You are currently browsing the monthly archive for February 2018.

Yesterday was an all around stormy day meaning that the storms were both literal and figurative.  Leaving the gym, I got to make a choice.  Rain jacket covering me or my yoga gear?  I decided to protect my mat which sops up water much more easily than it releases it again.  But we’ve been in a drought so rain is good.

Still, I could have lived without the flickering power and the lost job.  Yep.  Got home only to discover that an assignment had been pulled.  Well, not quite pulled.  I could keep it if I didn’t mind  . . .   I’ve said no to the new terms before and I said no again.  Oh, well.  I’ve been meaning to work on that novel.

But wait.  Then I found out about another possible job.  I’m still waiting on the details for this one but it looks like things may work out for the better.  I couldn’t have fit this one in if I still had the other.

I don’t think of myself as a particularly faithful or trusting person.  I question God all the time.  In fact, question is probably a tad polite.  But when I finish a job or a company I’m working for quite using freelancers, something else always comes my way.  And the funny thing?  Many are amazing experiences that I never would have looked for on my own.  God definitely has my back but the storms?  I wouldn’t mind a smoother transition.




At first glance, you may think this quote is blowing off your failures or making light of your hard times.   Think again!

Try photography sometimes.  Occasionally you are going to get the shot you need in one try.  More often than not, you will have a dozen failures before you get that perfect shot.

If things don’t turn out, try again.  Persist.  Tuck your chin and move forward.  Don’t give up.

Many of the tasks that God puts before us are tough.  They don’t come easy.  It may even take time to work up the courage to try and then the failures come.  We aren’t even going to discuss how many wrong notes I hit in choir.  But that’s where God wants me.  So I show up every week and try again.  Maybe this week I’ll get through a rehearsal with no wrong notes.  I doubt it but regardless, I’ll be trying again.


“Inartful” is such an inartful word, isn’t it? It sounds as if somebody was just sitting around, chewing the fat with a bud, and asked, What’s the word for something that doesn’t have any aesthetics to it? No artistic merit at all?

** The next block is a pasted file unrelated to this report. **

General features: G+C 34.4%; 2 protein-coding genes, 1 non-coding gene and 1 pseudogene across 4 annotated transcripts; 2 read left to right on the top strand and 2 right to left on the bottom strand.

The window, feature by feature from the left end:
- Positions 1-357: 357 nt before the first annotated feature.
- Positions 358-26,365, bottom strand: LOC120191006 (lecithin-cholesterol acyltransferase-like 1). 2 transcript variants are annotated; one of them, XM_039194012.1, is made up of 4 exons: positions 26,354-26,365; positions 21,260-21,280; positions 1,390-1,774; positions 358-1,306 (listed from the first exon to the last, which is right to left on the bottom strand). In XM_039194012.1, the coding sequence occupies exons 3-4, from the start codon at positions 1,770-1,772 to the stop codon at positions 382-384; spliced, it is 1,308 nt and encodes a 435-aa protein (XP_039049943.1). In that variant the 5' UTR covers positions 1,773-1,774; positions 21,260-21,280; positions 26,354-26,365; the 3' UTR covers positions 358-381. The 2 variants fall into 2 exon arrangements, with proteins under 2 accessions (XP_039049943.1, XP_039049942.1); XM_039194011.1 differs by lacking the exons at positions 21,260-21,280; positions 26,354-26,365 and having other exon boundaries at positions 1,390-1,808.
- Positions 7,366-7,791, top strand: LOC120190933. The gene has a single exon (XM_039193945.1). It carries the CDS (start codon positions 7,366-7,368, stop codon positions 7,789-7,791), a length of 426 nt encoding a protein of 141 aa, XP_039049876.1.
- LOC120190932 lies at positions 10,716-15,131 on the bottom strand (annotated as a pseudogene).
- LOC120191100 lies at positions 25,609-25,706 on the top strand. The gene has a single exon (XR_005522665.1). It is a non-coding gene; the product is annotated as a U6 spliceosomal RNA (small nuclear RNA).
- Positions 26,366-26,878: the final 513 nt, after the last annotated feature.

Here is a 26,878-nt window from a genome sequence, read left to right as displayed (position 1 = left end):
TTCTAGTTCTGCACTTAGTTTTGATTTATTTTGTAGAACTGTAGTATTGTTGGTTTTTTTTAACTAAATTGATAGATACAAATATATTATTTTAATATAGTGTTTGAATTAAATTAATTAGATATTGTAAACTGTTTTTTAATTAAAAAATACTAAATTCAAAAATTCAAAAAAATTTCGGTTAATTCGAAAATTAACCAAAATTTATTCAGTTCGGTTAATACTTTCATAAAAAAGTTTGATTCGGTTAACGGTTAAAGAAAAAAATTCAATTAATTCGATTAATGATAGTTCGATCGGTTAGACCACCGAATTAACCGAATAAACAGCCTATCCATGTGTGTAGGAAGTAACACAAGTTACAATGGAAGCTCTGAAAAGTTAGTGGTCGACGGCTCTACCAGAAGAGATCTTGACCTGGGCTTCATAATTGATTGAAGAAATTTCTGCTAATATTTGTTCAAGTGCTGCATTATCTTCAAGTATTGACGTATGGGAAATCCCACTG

His pal – let’s call him Art – replies, Inartlike? Unartley? Then they both land on: inartful.

Same thing with “impactful.” I’ve seen it an awful lot lately, and every time I do, my mind says, That’s not a word! Somebody just tacked “-ful” onto the end of “impact” one day in a meeting when they were grasping for the right word.

But that’s the beauty of the language. It really does change with the times. Mind you, I’ve had issues with some invented lingo on the web, such as “life hacks.”

Still, that’s what should happen. Our way of speaking should reflect our way of living.

That may not hold true for religions, I realize, but there should be some consideration given to the fact that times change. You can’t change the tenets of any given faith because you don’t agree with them, but they were founded so long ago that some updating wouldn’t hurt. The role of women should be honored, and everyone should be made to feel welcome, no matter who they love, where they’re from, or how much money is in their pocket.

Forgive me if I’m being inartful, but my faith has been so impactful, it’s more than a life hack. It’s the solace of my soul. Grace. Now that’s a real word.

Sometimes I’m sure that doctors, teachers, and emergency workers are the lucky ones.  They know that they are making a difference in the lives of others.  I say that, but I have to admit that it is an assumption.  There may be days that they know they are making a living but they aren’t sure if what they do matters to anyone.  There is always someone else in trouble, a patient who would be doing better if only they had listened, and numerous students who ignore every other thing they are told.

My request to all of you who reads this – let someone know that they have made a difference in your life.  This could mean writing a note to a teacher or messaging a co-worker on Facebook.  Or it could be as simply as letting a kind person that you bump into know that their smile is contagious.

Why bother?  Because if you do, you will be making a difference in someone’s life.



What are your plans for the weekend?  Can I make a recommendation?

Don’t Tweet.  Don’t post on Facebook.  Take a few days away from social media.  We cannot make peace as long as one side is shouting at the other.  And it doesn’t really matter which side you are on.  Both groups need to listen.  It is almost impossible to make peace as long as “civil conversation” involves telling people what simple solutions they have missed and that they need to shush up and listen.

Remember, we are all children of God.  All of us.  Even the ones you disagree with.

When we were kids and we would squabble, my mom would tell us to go outside.  Sometimes she just wanted peace.  But I think she also realized that if we would spend time in the sunlight and the wind, we would reorient ourselves, our minds, and our souls.

Seriously.  Outside.

And if you don’t?  Suit yourself.  Maybe you’re more patient than I am.

I’m going out to look for God.  I’ll be back in a day or two.

Note: I’m not walking away from anyone here, but I’ve had a few too many people elsewhere ‘splaining things.  And it ain’t just man-splaining.   I am having a really hard time not counter-explaining that I do not need to have things put SIMPLY. I know counter-explaining would not be productive.  So I’m going out and looking for God.

TTFN (ta ta for now)